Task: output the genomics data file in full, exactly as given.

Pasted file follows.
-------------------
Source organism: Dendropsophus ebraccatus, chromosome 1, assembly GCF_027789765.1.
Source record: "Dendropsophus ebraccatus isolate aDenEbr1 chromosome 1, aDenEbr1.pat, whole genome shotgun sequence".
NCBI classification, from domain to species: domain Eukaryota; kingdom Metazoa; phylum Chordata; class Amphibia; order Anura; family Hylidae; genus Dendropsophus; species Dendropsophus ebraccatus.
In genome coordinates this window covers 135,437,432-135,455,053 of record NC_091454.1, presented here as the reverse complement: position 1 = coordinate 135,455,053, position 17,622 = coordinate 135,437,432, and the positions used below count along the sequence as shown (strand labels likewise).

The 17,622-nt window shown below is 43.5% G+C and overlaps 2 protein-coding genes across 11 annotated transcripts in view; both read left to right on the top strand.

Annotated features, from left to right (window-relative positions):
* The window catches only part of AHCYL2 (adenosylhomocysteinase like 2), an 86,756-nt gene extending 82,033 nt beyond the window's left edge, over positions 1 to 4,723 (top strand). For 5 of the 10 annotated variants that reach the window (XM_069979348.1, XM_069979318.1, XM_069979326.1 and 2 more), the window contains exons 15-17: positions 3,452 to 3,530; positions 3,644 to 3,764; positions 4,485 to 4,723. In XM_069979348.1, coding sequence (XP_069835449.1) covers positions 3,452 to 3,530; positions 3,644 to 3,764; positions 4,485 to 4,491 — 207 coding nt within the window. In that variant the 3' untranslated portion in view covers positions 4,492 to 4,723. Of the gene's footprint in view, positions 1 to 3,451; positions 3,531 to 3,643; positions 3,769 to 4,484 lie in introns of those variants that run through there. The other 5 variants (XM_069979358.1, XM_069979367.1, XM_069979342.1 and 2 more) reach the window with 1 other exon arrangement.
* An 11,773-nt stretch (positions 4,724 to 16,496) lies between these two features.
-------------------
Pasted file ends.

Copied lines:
Source organism: Dendropsophus ebraccatus, chromosome 1, assembly GCF_027789765.1.
Source record: "Dendropsophus ebraccatus isolate aDenEbr1 chromosome 1, aDenEbr1.pat, whole genome shotgun sequence".
NCBI classification, from domain to species: domain Eukaryota; kingdom Metazoa; phylum Chordata; class Amphibia; order Anura; family Hylidae; genus Dendropsophus; species Dendropsophus ebraccatus.
In genome coordinates this window covers 135,437,432-135,455,053 of record NC_091454.1, presented here as the reverse complement: position 1 = coordinate 135,455,053, position 17,622 = coordinate 135,437,432, and the positions used below count along the sequence as shown (strand labels likewise).

The 17,622-nt window shown below is 43.5% G+C and overlaps 2 protein-coding genes across 11 annotated transcripts in view; both read left to right on the top strand.

Annotated features, from left to right (window-relative positions):
* The window catches only part of AHCYL2 (adenosylhomocysteinase like 2), an 86,756-nt gene extending 82,033 nt beyond the window's left edge, over positions 1 to 4,723 (top strand). For 5 of the 10 annotated variants that reach the window (XM_069979348.1, XM_069979318.1, XM_069979326.1 and 2 more), the window contains exons 15-17: positions 3,452 to 3,530; positions 3,644 to 3,764; positions 4,485 to 4,723. In XM_069979348.1, coding sequence (XP_069835449.1) covers positions 3,452 to 3,530; positions 3,644 to 3,764; positions 4,485 to 4,491 — 207 coding nt within the window. In that variant the 3' untranslated portion in view covers positions 4,492 to 4,723. Of the gene's footprint in view, positions 1 to 3,451; positions 3,531 to 3,643; positions 3,769 to 4,484 lie in introns of those variants that run through there. The other 5 variants (XM_069979358.1, XM_069979367.1, XM_069979342.1 and 2 more) reach the window with 1 other exon arrangement.
* An 11,773-nt stretch (positions 4,724 to 16,496) lies between these two features.